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Are employers required to pay redundancy if the job is no longer required as a result of the “ordinary and customary turnover of labour”?

Lisa Qiu

Assisted by Manuela Palucci

When an employer terminates an employee’s contract of employment, they are required to pay an amount for redundancy based on the employee’s years of continuous service. If an employer terminates an employee’s employment, how much redundancy are they obligated to pay and what exceptions might there be to paying redundancy?

When is an Employer Required to Pay Redundancy to an Employee?

Section 119 of the Fair Work Act (FW Act) sets out when an employer is liable to pay redundancy. The amount of redundancy pay under the FW Act ranges from four to 12 weeks, depending on the employee’s length of service (zero weeks for small businesses (fewer than 15 employees), or employees who have worked less than 12 months).

Section 119(1) contains an exception to the obligation to pay redundancy pay. An employer is not required to pay redundancy where the termination of employment is due to the “ordinary and customary turnover of labour.

What does “Ordinary and Customary Turnover of Labour” mean?

The recent case of Fair Work Ombudsman v Spotless Services Australia Ltd [2019] FCA 9 discussed the meaning of the phrase “ordinary and customary turnover of labour.

Spotless Services engaged employees to provide cleaning services to business customers. The service contract between Spotless Services and their customers were often for a fixed term and obtained through a tender process.

Spotless Services was not able to renew a contract with a customer, and it terminated the employment of three employees and relied upon the “ordinary and customary turnover of labour” exception as a basis for not paying redundancy.

Spotless Services argued that because its service contracts with its client were often not renewed at the end of an unsuccessful tender, losing a customer contract because of an unsuccessful tender, was a normal, and therefore an “ordinary and customary” part of their business, so they fell within the exception to redundancy obligations.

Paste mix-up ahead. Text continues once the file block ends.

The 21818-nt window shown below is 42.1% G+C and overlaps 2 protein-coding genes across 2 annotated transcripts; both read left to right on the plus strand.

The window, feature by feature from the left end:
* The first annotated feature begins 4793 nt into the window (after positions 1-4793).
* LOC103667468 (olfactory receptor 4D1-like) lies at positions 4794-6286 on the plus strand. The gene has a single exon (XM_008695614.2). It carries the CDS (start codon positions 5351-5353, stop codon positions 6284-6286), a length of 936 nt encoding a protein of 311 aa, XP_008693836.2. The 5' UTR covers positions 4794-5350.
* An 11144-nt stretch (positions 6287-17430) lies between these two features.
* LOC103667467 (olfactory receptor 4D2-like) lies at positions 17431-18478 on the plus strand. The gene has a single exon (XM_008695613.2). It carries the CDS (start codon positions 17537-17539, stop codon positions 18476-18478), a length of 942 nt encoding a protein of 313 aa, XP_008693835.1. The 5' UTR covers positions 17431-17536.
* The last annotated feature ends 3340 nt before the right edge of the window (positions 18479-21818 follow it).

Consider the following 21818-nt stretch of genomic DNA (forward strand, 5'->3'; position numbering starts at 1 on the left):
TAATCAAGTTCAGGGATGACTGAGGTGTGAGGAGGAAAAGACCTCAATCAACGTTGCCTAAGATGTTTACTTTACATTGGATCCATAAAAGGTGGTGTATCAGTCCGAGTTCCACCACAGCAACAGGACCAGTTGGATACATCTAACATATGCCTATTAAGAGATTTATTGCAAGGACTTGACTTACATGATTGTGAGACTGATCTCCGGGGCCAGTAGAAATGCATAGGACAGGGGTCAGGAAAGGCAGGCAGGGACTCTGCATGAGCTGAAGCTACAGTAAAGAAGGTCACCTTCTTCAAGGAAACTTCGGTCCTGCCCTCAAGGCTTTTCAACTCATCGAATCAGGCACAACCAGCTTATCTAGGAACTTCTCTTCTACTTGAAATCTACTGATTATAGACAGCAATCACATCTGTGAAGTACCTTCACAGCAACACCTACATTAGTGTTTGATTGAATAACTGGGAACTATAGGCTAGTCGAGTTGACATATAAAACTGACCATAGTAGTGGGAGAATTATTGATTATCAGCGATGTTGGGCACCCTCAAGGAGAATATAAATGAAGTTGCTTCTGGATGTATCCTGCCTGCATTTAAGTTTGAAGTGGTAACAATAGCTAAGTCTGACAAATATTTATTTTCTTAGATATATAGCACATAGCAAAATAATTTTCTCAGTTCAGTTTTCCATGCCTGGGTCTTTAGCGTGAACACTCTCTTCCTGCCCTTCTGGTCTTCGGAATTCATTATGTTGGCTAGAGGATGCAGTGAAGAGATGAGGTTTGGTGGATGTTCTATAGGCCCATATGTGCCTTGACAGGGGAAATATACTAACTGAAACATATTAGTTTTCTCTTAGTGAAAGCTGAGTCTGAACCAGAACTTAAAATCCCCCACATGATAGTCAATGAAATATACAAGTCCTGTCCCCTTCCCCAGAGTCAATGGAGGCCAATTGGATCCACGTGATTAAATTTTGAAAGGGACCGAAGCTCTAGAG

Justice Colvin in the Federal Court disagreed and held that whether “the ordinary and customary turnover of labour” exception applied required an analysis of the nature of the work which the employee was doing (in this case cleaning), and not the nature of the contractual relationship between the employer and its customers. Justice Colvin said that if Spotless Services’ interpretation of the exception was correct, “an employer could simply announce to its employees “when your job is no longer required to be performed for the business your employment will be terminated without redundancy pay, that is our common and usual practice so you should expect that to occur and thereby bring about their own exemption.

Justice Colvin also observed that employers are always faced with the risk that employment of some employees may come to an end, either through “insolvency of the business, technological change, a reduction in customers of the employer’s business and the restructure that may follow a takeover or amalgamation.” Therefore, simply having a client contract not renewed at the end of a tender process, is insufficient to take the situation outside usual redundancy obligations.

So, when does the Exception Apply? 

The Court held that whether the exception applies, will depend on many factors, in particular: 

Key Takeaways for Employers

The Spotless Services decision has confirmed that the “ordinary and customary turnover of labour” exception only applies in a narrow set of circumstances.  An employer wanting to rely on this exception should:

If you have a question in relation to your redundancy obligations or entitlements, please contact a member of the Coleman Greig Employment Law team: